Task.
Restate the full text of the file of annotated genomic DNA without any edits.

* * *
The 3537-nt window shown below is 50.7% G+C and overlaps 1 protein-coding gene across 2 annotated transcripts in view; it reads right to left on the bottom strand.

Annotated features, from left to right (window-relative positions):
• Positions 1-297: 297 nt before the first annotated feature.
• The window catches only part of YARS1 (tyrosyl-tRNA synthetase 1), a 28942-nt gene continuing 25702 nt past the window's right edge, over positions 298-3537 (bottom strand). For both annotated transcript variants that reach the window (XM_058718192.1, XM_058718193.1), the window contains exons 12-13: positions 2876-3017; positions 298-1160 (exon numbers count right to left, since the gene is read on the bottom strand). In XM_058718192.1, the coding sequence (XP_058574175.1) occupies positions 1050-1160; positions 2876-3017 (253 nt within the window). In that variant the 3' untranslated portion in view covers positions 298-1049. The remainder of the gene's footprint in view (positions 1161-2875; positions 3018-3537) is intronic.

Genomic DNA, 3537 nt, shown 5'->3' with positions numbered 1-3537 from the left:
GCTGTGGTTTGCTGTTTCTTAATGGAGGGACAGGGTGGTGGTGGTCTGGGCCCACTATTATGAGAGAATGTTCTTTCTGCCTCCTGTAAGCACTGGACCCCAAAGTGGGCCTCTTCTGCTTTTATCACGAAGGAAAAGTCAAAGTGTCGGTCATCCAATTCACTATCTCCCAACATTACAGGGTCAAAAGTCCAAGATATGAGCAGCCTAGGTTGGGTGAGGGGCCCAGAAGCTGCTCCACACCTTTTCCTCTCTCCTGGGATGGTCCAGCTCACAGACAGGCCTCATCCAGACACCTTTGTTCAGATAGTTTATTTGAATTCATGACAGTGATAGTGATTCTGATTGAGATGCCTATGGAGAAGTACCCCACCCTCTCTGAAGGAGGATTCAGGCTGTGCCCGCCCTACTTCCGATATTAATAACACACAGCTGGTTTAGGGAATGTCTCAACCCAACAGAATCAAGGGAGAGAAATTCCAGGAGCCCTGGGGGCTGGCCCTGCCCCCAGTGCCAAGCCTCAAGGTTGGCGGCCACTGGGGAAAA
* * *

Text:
The 3537-nt window shown below is 50.7% G+C and overlaps 1 protein-coding gene across 2 annotated transcripts in view; it reads right to left on the bottom strand.

Annotated features, from left to right (window-relative positions):
• Positions 1-297: 297 nt before the first annotated feature.
• The window catches only part of YARS1 (tyrosyl-tRNA synthetase 1), a 28942-nt gene continuing 25702 nt past the window's right edge, over positions 298-3537 (bottom strand). For both annotated transcript variants that reach the window (XM_058718192.1, XM_058718193.1), the window contains exons 12-13: positions 2876-3017; positions 298-1160 (exon numbers count right to left, since the gene is read on the bottom strand). In XM_058718192.1, the coding sequence (XP_058574175.1) occupies positions 1050-1160; positions 2876-3017 (253 nt within the window). In that variant the 3' untranslated portion in view covers positions 298-1049. The remainder of the gene's footprint in view (positions 1161-2875; positions 3018-3537) is intronic.

Genomic DNA, 3537 nt, shown 5'->3' with positions numbered 1-3537 from the left:
GCTGTGGTTTGCTGTTTCTTAATGGAGGGACAGGGTGGTGGTGGTCTGGGCCCACTATTATGAGAGAATGTTCTTTCTGCCTCCTGTAAGCACTGGACCCCAAAGTGGGCCTCTTCTGCTTTTATCACGAAGGAAAAGTCAAAGTGTCGGTCATCCAATTCACTATCTCCCAACATTACAGGGTCAAAAGTCCAAGATATGAGCAGCCTAGGTTGGGTGAGGGGCCCAGAAGCTGCTCCACACCTTTTCCTCTCTCCTGGGATGGTCCAGCTCACAGACAGGCCTCATCCAGACACCTTTGTTCAGATAGTTTATTTGAATTCATGACAGTGATAGTGATTCTGATTGAGATGCCTATGGAGAAGTACCCCACCCTCTCTGAAGGAGGATTCAGGCTGTGCCCGCCCTACTTCCGATATTAATAACACACAGCTGGTTTAGGGAATGTCTCAACCCAACAGAATCAAGGGAGAGAAATTCCAGGAGCCCTGGGGGCTGGCCCTGCCCCCAGTGCCAAGCCTCAAGGTTGGCGGCCACTGGGGAAAA